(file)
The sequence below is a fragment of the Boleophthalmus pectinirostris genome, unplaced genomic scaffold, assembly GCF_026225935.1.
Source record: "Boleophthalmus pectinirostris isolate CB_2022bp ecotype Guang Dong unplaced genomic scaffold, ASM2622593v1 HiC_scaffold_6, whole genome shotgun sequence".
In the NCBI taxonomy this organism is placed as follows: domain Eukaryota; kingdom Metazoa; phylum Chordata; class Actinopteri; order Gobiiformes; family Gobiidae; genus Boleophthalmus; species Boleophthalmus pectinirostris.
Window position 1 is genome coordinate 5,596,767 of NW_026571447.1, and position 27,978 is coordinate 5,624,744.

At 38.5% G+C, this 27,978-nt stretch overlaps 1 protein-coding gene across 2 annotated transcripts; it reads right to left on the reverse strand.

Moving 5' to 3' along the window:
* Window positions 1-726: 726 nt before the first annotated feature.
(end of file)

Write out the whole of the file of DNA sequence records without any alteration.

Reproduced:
The sequence below is a fragment of the Boleophthalmus pectinirostris genome, unplaced genomic scaffold, assembly GCF_026225935.1.
Source record: "Boleophthalmus pectinirostris isolate CB_2022bp ecotype Guang Dong unplaced genomic scaffold, ASM2622593v1 HiC_scaffold_6, whole genome shotgun sequence".
In the NCBI taxonomy this organism is placed as follows: domain Eukaryota; kingdom Metazoa; phylum Chordata; class Actinopteri; order Gobiiformes; family Gobiidae; genus Boleophthalmus; species Boleophthalmus pectinirostris.
Window position 1 is genome coordinate 5,596,767 of NW_026571447.1, and position 27,978 is coordinate 5,624,744.

At 38.5% G+C, this 27,978-nt stretch overlaps 1 protein-coding gene across 2 annotated transcripts; it reads right to left on the reverse strand.

Moving 5' to 3' along the window:
* Window positions 1-726: 726 nt before the first annotated feature.